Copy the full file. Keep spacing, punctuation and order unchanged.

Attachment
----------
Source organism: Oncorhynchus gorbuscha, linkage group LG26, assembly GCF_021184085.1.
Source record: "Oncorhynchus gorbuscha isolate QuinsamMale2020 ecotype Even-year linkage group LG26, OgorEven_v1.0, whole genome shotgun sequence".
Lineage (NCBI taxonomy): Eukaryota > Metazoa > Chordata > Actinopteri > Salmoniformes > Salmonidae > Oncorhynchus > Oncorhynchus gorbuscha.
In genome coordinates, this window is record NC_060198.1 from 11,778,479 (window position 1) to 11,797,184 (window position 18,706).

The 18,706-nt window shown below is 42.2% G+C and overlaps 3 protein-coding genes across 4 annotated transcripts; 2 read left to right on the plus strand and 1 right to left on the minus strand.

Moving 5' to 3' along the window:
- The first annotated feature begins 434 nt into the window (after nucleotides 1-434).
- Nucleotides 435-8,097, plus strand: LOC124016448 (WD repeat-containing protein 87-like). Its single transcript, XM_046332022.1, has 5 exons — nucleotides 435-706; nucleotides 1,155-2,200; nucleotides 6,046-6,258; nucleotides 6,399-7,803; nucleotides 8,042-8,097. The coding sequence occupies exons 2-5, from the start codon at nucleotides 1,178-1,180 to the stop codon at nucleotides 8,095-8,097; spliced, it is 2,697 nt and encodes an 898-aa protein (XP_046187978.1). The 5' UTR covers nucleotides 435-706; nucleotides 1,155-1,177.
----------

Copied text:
Source organism: Oncorhynchus gorbuscha, linkage group LG26, assembly GCF_021184085.1.
Source record: "Oncorhynchus gorbuscha isolate QuinsamMale2020 ecotype Even-year linkage group LG26, OgorEven_v1.0, whole genome shotgun sequence".
Lineage (NCBI taxonomy): Eukaryota > Metazoa > Chordata > Actinopteri > Salmoniformes > Salmonidae > Oncorhynchus > Oncorhynchus gorbuscha.
In genome coordinates, this window is record NC_060198.1 from 11,778,479 (window position 1) to 11,797,184 (window position 18,706).

The 18,706-nt window shown below is 42.2% G+C and overlaps 3 protein-coding genes across 4 annotated transcripts; 2 read left to right on the plus strand and 1 right to left on the minus strand.

Moving 5' to 3' along the window:
- The first annotated feature begins 434 nt into the window (after nucleotides 1-434).
- Nucleotides 435-8,097, plus strand: LOC124016448 (WD repeat-containing protein 87-like). Its single transcript, XM_046332022.1, has 5 exons — nucleotides 435-706; nucleotides 1,155-2,200; nucleotides 6,046-6,258; nucleotides 6,399-7,803; nucleotides 8,042-8,097. The coding sequence occupies exons 2-5, from the start codon at nucleotides 1,178-1,180 to the stop codon at nucleotides 8,095-8,097; spliced, it is 2,697 nt and encodes an 898-aa protein (XP_046187978.1). The 5' UTR covers nucleotides 435-706; nucleotides 1,155-1,177.